138 F.2d 936 (D.C. Cir. 1943), 8394, Engineers Public Service Co. v. S.E.C.
|Citation:||138 F.2d 936|
|Party Name:||ENGINEERS PUBLIC SERVICE CO. et al. v. SECURITIES AND EXCHANGE COMMISSION.|
|Case Date:||November 22, 1943|
|Court:||United States Courts of Appeals, Court of Appeals for the District of Columbia Circuit|
SOPER, Circuit Judge, dissenting in part.
Messrs. William E. Tucker, of New York City, and T. Justin Moore, of Richmond, Va., with whom Messrs. Paul D. Miller, of New York City, and George D. Gibson, of Richmond, Va., were on the brief, for petitioners.
Mr. Milton V. Freeman, of Philadelphia, Pa., pro hac vice, by special leave of Court, with whom Mr. John F. Davis, Solicitor, Securities and Exchange Commission, of Philadelphia, Pa., was on the brief, for respondent.
Before SOPER and ALBERT LEE STEPHENS, Circuit Judges, sitting by designation, and MILLER, Associate Justice.
SOPER, Circuit Judge.
This petition, filed under Sec. 24 of the Public Utility Holding Company Act of August 26, 1935, 49 Stat. 803, 15 U.S.C.A. § 79x, seeks a review of an order issued by the Securities and Exchange Commission on September 16, 1942, in a proceeding begun February 28, 1940, under Sec. 11(b)(1) of the Act, 15 U.S.C.A. § 79k(b)(1), whereby Engineers Public Service Company was ordered to divest itself of ownership and control of certain subsidiary corporations, and was allowed to retain as its principal system the electric utility system of the Virginia Electric and Power Company, with leave to petition within fifteen days for leave to retain as its principal system the electric utility system of the Gulf States Utilities Company instead of that of Virginia. By additional order of October 6, 1943, Engineers' petition for rehearing and leave to adduce additional evidence was denied except that the fifteen day period was allowed to run from the last mentioned date. The petition for review also covers this order.
Engineers was incorporated in Delaware in 1925 and has its principal offices in New York City. It is a registered holding company under Sec. 5 of the Public Utility Holding Company Act, 15 U.S.C.A. 79e. Prior to the divestment order of September 16, 1942 the Commission had passed a divestment order on July 23, 1941 and Engineers had taken certain steps to comply therewith. Disregarding the properties dealt with in the earlier order, Engineers, through stock ownership, controlled the following companies on September 16, 1942:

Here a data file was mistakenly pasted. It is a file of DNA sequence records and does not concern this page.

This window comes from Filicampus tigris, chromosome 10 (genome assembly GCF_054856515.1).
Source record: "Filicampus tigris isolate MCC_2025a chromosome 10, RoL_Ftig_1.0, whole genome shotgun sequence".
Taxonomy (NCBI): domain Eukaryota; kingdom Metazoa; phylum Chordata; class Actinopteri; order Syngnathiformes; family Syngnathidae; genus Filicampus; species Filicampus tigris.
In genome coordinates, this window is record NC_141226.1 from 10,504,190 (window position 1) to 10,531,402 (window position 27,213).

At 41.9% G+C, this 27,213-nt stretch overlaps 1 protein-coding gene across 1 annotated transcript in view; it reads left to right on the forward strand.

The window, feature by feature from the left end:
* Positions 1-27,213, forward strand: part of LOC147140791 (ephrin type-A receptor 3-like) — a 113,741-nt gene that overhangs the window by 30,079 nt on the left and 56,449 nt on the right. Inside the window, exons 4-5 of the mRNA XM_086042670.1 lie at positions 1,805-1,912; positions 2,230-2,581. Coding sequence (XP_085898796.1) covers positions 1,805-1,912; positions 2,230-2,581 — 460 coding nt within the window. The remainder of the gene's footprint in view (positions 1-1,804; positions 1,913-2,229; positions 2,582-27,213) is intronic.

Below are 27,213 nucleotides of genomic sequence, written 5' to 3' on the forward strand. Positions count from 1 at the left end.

Virginia Electric and Power Company:
This company, referred to herein as 'Virginia', carries on an electric utility business in Virginia and North Carolina, and a gas utility, a street railway, a bus and an ice business in Virginia.
Savannah Electric and Power Company:
This company, referred to herein as 'Savannah', carries on an electric utility and a street railway and bus business in Georgia.
Gulf States Utilities Company:
This company, referred to herein as 'Gulf States', carries on an electric utility and a steam and water business in Texas and Louisiana, a gas utility business in Louisiana and an ice business in Texas.
Baton Rouge Bus Company, Inc.:
This company, referred to herein as 'Baton Rouge Bus' carries on a bus business in Baton Rouge, Louisiana.
El Paso Electric Company (Delaware):
This company is also a registered holding company and controls through stock ownership (a) El Paso Electric Company (Texas), referred to herein as 'El Paso', which is an electric utility, operating in Texas and New Mexico, and owns a street railway and bus business operating in El Paso, Texas, and the American half of two international toll bridges between El Paso, Texas, and Juarez, Mexico, and (b) El Paso and Juarez Traction Company, which owns a street railway in Juarez, Mexico, and the Mexican half of said international toll bridges.
The subsidiaries of Engineers, in amounts approximately proportionate to their respective gross earnings, hold stock control of Engineers Public Service Company, Inc., a mutual service company organized and having its executive offices in New York.
Engineers also owns a minority stock interest in El Paso Natural Gas Company.
Virginia, Savannah, Gulf States and El Paso also carry on electric merchandising and jobbing businesses, and Virginia and Gulf States carry on gas merchandising and jobbing businesses.
Thus it appears that Engineers controls gas and electric utility companies which serve widely scattered sections of the country. Electric service is furnished in Virginia, North Carolina, Georgia, Louisiana, Texas and New Mexico. Gas service is rendered in Virginia and Louisiana by the subsidiaries which render electric service in those states. The subsidiary companies in the system also engage in various other businesses such as bus and street railway systems, interurban and suburban transportation lines, toll bridges, ice and cold storage plants and various water and steam enterprises.